technique, where subsequently (1809) he became professor of GAYANGOS Y ARCE, PASCUAL DE (1809-1897), Spanish chemistry, and from 1808 to 1832 he was professor of physics at scholar and Orientalist, was born at Seville on the 21st of June the Sorbonne, a post which he only resigned for the chair of 1809. At the age of thirteen he was sent to be educated at chemistry at the Jardin des Plantes. In 1831 he was elected to Pont-le-Voy near Blois, and in 1828 began the study of Arabic represent Haute Vienne in the chamber of deputies, and in 1839 under Silvestre de Sacy. After a visit to England, where he he entered the chamber of peers. He died in Paris on the oth of married, he obtained a post in the Spanish treasury, and was May 1850. transferred to the foreign office as translator in 1833. In 1836 he Gay-Lussac's earlier researches were mostly physical in returned to England, wrote extensively in English periodicals, and character and referred mainly to the properties of gases, vapourtranslated Almakkari's Hislory of the Mahommcdan Dynasties in tensions, hygrometry, capillarity, &c. In his first memoir (Ann. Spain (1840-1843) for the Royal Asiatic Society. In England he de Chimie, 1802) he showed that different gases are dilated in also made the acquaintance of Ticknor, to whom he was very the same proportion when heated from o° to 100°C. Apparently serviceable. In 1843 he returned to Spain as professor of Arabic he did not know of Dalton's experiments on the same point, at the university of Madrid, which post he held until 1881, when which indeed were far from accurate; but in a note he explained he was made director of public instruction. This office he re- that “ le cit. Charles avait remarqué depuis 15 ans la même signed upon being elected senator for the district of Huelva. propriété dans ces gaz; mais n'ayant jamais publié ses résultats, His latter years were spent in cataloguing the Spanish manu- c'est par le plus grand hasard que je les ai connus." In conscripts in the British Museum; he had previously continued sequence of his candour in thus rescuing from oblivion the Bergenroth's catalogue of the manuscripts relating to England observation which his fellow-citizen did not think worth publishin the Simancas archives. His best-known original work is hising, his name is sometimes dissociated from this law, which instead dissertation on Spanish romances of chivalry in Rivadeneyra's is known as that of Charles. In 1804 he had an opportunity Biblioteca de autores españoles. He died in London on the 4th of prosecuting his researches on air in somewhat unusual condiof October 1897.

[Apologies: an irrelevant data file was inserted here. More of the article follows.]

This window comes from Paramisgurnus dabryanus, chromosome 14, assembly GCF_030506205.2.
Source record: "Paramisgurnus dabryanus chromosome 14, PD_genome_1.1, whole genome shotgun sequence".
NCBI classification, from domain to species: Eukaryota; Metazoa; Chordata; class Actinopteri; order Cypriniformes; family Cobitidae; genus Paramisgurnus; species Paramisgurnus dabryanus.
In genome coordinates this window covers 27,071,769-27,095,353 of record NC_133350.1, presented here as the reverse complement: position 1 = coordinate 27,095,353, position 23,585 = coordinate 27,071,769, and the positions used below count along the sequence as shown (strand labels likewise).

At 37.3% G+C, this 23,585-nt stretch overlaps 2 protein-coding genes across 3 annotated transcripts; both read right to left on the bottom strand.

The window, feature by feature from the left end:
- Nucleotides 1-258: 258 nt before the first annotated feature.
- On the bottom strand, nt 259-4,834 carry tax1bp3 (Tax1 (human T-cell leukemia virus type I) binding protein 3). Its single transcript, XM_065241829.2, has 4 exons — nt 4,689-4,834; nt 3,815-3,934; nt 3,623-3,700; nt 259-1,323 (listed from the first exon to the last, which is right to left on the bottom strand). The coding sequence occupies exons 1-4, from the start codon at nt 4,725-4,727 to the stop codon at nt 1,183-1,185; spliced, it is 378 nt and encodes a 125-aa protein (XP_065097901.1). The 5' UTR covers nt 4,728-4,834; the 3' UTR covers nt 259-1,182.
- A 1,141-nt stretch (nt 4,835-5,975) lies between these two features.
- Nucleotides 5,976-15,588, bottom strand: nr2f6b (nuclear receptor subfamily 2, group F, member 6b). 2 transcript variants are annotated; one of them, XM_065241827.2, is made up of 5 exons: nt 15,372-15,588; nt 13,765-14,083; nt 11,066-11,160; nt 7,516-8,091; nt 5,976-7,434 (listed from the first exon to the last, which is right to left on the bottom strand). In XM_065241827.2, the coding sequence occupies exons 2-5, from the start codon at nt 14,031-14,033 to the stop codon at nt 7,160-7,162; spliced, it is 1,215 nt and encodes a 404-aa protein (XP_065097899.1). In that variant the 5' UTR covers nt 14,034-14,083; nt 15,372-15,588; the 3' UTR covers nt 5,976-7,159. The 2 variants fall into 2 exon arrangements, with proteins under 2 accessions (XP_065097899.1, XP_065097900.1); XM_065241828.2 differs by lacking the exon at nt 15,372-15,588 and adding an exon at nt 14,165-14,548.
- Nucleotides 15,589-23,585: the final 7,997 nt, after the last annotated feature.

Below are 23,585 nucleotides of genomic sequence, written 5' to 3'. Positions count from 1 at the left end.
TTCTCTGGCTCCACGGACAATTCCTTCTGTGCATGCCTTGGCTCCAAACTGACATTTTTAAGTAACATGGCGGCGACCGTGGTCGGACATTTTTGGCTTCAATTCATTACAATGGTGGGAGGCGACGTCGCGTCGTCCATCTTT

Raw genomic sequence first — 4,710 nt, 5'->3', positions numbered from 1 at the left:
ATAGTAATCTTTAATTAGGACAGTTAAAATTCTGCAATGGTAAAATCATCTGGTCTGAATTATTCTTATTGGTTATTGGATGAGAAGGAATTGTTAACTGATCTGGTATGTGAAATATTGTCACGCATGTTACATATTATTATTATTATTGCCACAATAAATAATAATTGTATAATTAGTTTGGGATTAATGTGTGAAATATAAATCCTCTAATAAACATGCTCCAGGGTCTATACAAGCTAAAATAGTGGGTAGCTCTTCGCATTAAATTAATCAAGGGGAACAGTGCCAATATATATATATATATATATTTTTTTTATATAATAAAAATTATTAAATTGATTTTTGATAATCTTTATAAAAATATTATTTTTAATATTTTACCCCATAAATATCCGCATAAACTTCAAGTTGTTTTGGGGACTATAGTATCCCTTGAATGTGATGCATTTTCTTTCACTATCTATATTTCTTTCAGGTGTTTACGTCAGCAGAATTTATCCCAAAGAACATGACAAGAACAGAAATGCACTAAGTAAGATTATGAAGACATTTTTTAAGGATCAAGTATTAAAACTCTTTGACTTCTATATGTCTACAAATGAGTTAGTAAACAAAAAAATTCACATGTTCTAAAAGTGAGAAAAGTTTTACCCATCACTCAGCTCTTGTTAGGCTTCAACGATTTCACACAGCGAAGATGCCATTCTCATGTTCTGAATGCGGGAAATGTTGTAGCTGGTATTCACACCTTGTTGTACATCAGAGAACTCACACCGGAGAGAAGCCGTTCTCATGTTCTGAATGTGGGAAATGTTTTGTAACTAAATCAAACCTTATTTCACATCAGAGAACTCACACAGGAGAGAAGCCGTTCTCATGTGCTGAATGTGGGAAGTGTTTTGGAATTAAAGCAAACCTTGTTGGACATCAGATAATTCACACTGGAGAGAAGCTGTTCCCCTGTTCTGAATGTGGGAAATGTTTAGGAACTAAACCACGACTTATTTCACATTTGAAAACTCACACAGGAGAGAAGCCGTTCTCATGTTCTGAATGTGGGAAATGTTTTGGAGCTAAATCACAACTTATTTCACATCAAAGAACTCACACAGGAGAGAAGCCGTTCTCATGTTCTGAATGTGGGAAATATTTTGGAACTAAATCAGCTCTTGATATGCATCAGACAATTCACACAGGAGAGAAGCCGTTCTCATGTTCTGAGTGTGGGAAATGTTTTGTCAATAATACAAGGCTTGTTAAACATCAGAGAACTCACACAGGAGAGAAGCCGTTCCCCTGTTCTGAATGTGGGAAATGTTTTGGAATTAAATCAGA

tions, for the French Academy, desirous of securing some observaGAYARRÉ, CHARLES ÉTIENNE ARTHUR (1805-1895), tions on the force of terrestrial magnetism at great elevations American historian, was born in New Orleans, Louisiana, on the above the earth, through Berthollet and J. E. Chaptal obtained 9th of January 1805. After studying at the Collège d'Orléans he the use of the balloon which had been employed in Egypt, and began, in 1826, to study law in Philadelphia, and three years later entrusted the task to him and J. B. Biot. In their first ascent was admitted to the bar. In 1830 he was elected a member of the from the garden of the Conservatoire des Arts on the 24th of House of Representatives of Louisiana, in 1831 was appointed August 1804 an altitude of 4000 metres (about 13,000 ft.) was deputy attorney-general of his state, in 1833 became presiding attained. But this elevation was not considered sufficient judge of the city court of New Orleans, and in 1834 was elected by Gay-Lussac, who therefore made a second ascent by himself as a Jackson Democrat to the United States Senate. On account on the 16th of September, when the balloon rose 7016 metres of ill-health, however, he immediately resigned without taking his (about 23,000 ft.) above sea-level. At this height, with the seat, and for the next eight years travelled in Europe and collected thermometer marking o} degrees below freezing, he remained historical material from the French and the Spanish archives. for a considerable time, making observations not only on In 1844-1845 and in 1856–1857 he was again a member of the magnetism, but also on the temperature and humidity of the air, state House of Representatives, and from 1845 to 1853 was and collecting several samples of air at different heights. The secretary of state of Louisiana. He supported the Southern magnetic observations, though imperíect, led him to the conConfederacy during the Civil War, in which he lost a large fortune, I clusion that the magnetic effect at all attainable elevations above the earth's surface remains constant; and on analysing the and the prussiates (cyanides) as compounds of the radicle with samples of air he could find no difference of composition at metals. The proof that pruşsic acid contains hydrogen but no different heights. (For an account of both ascents sec Journ. oxygen was a most important support to the hydrogen-acid de phys. for 1804.) On the ist of October in the same year, in theory, and completed the downfall of Lavoisier's oxygen theory; conjunction with Alexander von Humboldt, he read a paper on while the isolation of cyanogen was of equal importance for the eudiometric analysis (Ann. de Chim., 1805), which contained the subsequent era of compound radicles in organic chemistry. germ of his most important generalization, the authors noting After this research Gay-Lussac's attention began to be disthat when oxygen and hydrogen combine together by volume, tracted from purely scientific investigation. He had now secured it is in the proportion of one volume of the former to two volumes a leading if not the foremost place among the chemists of the of the latter But his law of combination by volumes was not French capital, and the demand for his services as adviser in enunciated in its general form until after his return from a scientific technical problems and matters of practical interest made great journey through Switzerland, Italy and Germany, on which with inroads on his available time. He had been a member of the Humboldt he started from Paris in March 1805. This journey consultative committee on arts and manufactures since 1805; was interrupted in the spring of 1806 by the news of the death he was attached to the “ administration des poudres et salpêtres" of M. J. Brisson, and Gay-Lussac hurried back to Paris in the in 1818, and in 1829 he received the lucrative post of assayer to hope, which was gratified, that he would be elected to the seat the mint. In these new fields he displayed the powers so conthus vacated in the Academy. In 1807 an account of the spicuous in his scientific inquiries, and he was now to introduce magnetic observations made during the tour with Humboldt and establish scientific accuracy where previously there had been was published in the first volume of the Mémoires d'Arcueil, and merely practical approximations. His services to industry inthe second volume, published in 1809, contained the important cluded his improvements in the processes for the manufacture memoir on gaseous combination (read to the Société Philo- of sulphuric acid (1818) and oxalic acid (1829); methods of mathique on the last day of 1808), in which he pointed out that estimating the amount of real alkali in potash and soda by the gases combining with each other in volume do so in the simplest volume of standard acid required for neutralization, and for proportions-1 to 1, 1 to 2, 1 to 3—and that the volume of the estimating the available chlorine in bleaching powder by a solution compound formed bears a simple ratio to that of the constituents. of arsenious acid; directions for the use of the centesimal